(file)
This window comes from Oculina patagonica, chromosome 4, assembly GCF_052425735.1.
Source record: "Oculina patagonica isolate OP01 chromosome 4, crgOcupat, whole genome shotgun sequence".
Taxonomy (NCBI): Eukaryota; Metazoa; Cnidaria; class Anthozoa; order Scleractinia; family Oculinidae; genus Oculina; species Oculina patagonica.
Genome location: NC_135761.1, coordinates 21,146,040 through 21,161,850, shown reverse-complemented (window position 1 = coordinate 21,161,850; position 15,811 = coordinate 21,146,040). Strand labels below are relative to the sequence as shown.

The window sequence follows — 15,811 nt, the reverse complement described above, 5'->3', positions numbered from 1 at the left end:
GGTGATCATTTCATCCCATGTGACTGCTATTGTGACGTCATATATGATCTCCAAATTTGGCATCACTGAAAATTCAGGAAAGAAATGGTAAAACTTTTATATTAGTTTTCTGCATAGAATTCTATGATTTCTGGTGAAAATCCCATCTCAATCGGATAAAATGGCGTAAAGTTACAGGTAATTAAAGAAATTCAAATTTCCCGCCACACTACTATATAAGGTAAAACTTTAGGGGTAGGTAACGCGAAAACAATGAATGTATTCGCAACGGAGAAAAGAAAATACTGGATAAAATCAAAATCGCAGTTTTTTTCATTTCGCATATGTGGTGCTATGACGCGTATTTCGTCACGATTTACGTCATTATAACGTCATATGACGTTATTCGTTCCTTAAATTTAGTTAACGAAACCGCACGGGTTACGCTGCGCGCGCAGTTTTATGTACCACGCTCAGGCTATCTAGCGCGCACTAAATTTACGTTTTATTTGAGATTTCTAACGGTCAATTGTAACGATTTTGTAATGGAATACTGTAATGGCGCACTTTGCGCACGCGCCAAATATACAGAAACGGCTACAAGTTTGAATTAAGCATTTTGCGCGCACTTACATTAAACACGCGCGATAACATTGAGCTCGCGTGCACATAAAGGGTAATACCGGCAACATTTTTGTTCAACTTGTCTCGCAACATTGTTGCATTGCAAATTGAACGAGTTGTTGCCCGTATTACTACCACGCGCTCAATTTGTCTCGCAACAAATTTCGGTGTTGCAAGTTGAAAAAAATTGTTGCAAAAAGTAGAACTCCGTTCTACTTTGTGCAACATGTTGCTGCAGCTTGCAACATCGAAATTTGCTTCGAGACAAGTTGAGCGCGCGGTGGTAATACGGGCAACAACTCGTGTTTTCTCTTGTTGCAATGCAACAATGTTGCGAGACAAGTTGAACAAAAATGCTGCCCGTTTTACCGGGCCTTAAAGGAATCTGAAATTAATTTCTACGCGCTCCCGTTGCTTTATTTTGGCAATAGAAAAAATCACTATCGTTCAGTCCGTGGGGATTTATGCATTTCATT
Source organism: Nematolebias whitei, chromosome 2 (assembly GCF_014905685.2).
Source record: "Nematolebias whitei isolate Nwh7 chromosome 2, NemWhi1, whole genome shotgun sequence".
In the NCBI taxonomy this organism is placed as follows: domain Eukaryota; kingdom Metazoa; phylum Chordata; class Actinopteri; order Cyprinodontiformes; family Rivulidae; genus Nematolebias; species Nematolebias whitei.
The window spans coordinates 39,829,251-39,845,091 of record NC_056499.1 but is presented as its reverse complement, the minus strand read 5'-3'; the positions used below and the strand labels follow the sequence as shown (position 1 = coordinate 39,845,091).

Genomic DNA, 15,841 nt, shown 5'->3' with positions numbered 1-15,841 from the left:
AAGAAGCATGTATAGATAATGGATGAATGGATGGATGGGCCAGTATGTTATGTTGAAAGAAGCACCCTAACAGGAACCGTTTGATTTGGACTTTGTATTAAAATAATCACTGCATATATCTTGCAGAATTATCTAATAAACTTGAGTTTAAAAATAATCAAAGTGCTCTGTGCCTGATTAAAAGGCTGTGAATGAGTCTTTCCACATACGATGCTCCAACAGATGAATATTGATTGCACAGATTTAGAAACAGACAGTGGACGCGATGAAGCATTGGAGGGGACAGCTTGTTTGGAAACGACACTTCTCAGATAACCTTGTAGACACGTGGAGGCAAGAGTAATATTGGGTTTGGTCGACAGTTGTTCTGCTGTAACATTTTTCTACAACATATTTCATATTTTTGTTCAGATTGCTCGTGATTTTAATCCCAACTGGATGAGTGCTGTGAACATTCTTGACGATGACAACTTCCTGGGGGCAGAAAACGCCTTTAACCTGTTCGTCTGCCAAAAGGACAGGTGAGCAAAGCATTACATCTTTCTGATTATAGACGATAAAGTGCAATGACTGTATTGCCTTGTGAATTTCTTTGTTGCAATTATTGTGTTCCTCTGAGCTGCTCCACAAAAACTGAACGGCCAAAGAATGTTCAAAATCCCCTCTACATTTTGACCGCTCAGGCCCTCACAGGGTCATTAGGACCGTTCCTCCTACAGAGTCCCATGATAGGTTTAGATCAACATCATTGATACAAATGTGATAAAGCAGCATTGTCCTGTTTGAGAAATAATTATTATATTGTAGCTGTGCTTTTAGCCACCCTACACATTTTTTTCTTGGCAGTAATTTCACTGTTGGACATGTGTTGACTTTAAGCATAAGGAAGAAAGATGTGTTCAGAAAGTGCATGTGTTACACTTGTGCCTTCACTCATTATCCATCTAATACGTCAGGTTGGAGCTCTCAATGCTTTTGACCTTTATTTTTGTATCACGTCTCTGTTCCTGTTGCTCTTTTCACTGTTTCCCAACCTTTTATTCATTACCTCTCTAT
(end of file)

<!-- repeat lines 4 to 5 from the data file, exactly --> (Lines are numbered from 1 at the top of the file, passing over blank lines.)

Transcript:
Genome location: NC_135761.1, coordinates 21,146,040 through 21,161,850, shown reverse-complemented (window position 1 = coordinate 21,161,850; position 15,811 = coordinate 21,146,040). Strand labels below are relative to the sequence as shown.

The window sequence follows — 15,811 nt, the reverse complement described above, 5'->3', positions numbered from 1 at the left end: